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Homeowners Continue To Avoid The Harsh Liability Imposed By The Labor Law (NY)

January 28, 2020

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In <a href="">Campanello v Cinquemani</a>, the plaintiff allegedly was injured while removing trees from the backyard of the defendant's Long Island single family home.  The plaintiff was hired by the defendant's cousin, whom he considered his boss.  At the time of the accident, the plaintiff was using the defendant's chainsaw to cut branches from a downed tree while another worker assisted him by pulling away the branches after they were cut.  The defendant's cousin was operating an excavator to move another downed tree that was situated on top of the tree the plaintiff was cutting.  According to the plaintiff, as he was using the chainsaw to cut branches from the downed tree, the excavator moved the top tree, causing a branch underneath it to snap back and strike him on the forehead.

The plaintiff filed a lawsuit against the defendant homeowner, alleging common-law negligence and violations of Labor Law §§ 200, 240(1), and 241(6). The defendant moved for summary judgment dismissing the Complaint. The lower court granted the defendant's motion and the plaintiff appealed to the Appellate Division, Second Department.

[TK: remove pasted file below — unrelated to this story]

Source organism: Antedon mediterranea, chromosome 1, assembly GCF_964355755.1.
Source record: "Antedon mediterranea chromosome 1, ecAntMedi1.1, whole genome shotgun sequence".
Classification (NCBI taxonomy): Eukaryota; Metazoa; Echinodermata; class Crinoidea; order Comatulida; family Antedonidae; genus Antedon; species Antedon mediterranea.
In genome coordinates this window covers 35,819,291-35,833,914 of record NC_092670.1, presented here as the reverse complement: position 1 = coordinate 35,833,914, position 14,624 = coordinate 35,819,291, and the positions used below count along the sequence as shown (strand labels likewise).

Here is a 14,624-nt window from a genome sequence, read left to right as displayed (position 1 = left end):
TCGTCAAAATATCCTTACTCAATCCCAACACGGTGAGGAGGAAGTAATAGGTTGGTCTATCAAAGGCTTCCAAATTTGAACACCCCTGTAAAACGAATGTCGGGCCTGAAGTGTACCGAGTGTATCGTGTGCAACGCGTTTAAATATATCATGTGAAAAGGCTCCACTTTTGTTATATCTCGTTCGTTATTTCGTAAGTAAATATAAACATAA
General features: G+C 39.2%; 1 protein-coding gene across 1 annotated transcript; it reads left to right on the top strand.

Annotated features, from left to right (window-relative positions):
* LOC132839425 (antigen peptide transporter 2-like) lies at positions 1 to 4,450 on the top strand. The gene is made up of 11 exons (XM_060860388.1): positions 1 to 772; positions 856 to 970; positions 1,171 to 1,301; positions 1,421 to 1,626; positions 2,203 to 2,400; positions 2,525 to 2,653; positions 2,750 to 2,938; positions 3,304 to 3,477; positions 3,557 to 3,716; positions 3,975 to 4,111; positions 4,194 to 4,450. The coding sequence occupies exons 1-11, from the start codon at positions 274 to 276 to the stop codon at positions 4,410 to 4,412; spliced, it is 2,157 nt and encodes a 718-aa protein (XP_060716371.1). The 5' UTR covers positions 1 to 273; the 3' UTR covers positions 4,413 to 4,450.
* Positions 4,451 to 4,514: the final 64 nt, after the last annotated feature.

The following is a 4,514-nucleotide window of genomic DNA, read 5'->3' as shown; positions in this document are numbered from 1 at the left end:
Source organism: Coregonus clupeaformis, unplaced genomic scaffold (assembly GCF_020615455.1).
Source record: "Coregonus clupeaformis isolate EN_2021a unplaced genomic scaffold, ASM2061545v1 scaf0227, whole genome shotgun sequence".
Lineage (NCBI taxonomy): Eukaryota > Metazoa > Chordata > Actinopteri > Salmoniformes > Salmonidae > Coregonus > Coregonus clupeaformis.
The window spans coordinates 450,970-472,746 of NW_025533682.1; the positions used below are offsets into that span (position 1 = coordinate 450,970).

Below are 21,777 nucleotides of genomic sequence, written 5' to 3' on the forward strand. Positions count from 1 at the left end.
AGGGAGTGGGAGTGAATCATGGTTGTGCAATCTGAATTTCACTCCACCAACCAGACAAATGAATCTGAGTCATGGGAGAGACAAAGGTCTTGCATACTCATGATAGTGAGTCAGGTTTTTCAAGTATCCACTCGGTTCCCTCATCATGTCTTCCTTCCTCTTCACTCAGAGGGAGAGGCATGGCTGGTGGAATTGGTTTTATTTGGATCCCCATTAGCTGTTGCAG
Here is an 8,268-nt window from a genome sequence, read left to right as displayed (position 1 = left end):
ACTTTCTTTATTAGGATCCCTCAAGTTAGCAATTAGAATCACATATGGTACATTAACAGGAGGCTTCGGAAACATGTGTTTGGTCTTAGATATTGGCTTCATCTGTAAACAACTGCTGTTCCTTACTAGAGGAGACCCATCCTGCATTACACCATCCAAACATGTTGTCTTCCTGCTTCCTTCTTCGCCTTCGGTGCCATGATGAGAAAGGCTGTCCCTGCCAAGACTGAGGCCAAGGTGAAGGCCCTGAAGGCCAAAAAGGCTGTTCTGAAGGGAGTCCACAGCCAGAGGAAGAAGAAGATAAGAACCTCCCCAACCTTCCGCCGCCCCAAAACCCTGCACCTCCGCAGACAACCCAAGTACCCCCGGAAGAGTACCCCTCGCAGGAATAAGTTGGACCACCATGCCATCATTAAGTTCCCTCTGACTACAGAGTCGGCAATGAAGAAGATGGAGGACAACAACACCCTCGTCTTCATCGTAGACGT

On appeal, the Appellate Division discussed the scope of the Labor Law, and the important homeowner exemption provision.   The Appellate Division noted that Labor Law §§ 240(1) and 241(6) provide an exemption from liability for "owners of one and two-family dwellings who contract for but do not direct or control the work." The evidence submitted by the defendant in support of his motion, including the plaintiff's deposition testimony, established, prima facie, that the work was being performed at the defendant's single-family residence, and that the defendant did not direct or control the plaintiff's work.

Next the Appellate Division considered the plaintiff’s argument on appeal, that the defendant/homeowner’s activities in visiting the work site, providing plans for the area to be worked on, making general decisions, and reviewing the progress of the work, placed the defendant outside the protections of the homeowner’s exemption.  The Appellate Division ruled that these types of activities were “no more extensive than would be expected of the ordinary homeowner."

The Appellate Division also agreed with the Supreme Court that a common law negligence claim could not be upheld because the defendant did not create or have actual or constructive notice of any dangerous condition involving the tree branch and the defendant did not have authority to supervise or control the performance of the plaintiff’s work.  Accordingly, the Appellate Division affirmed the dismissal of the action.

Thanks to George Parpas for his contribution to this post.  Please email <a href="">Georgia Coats</a> with any questions.

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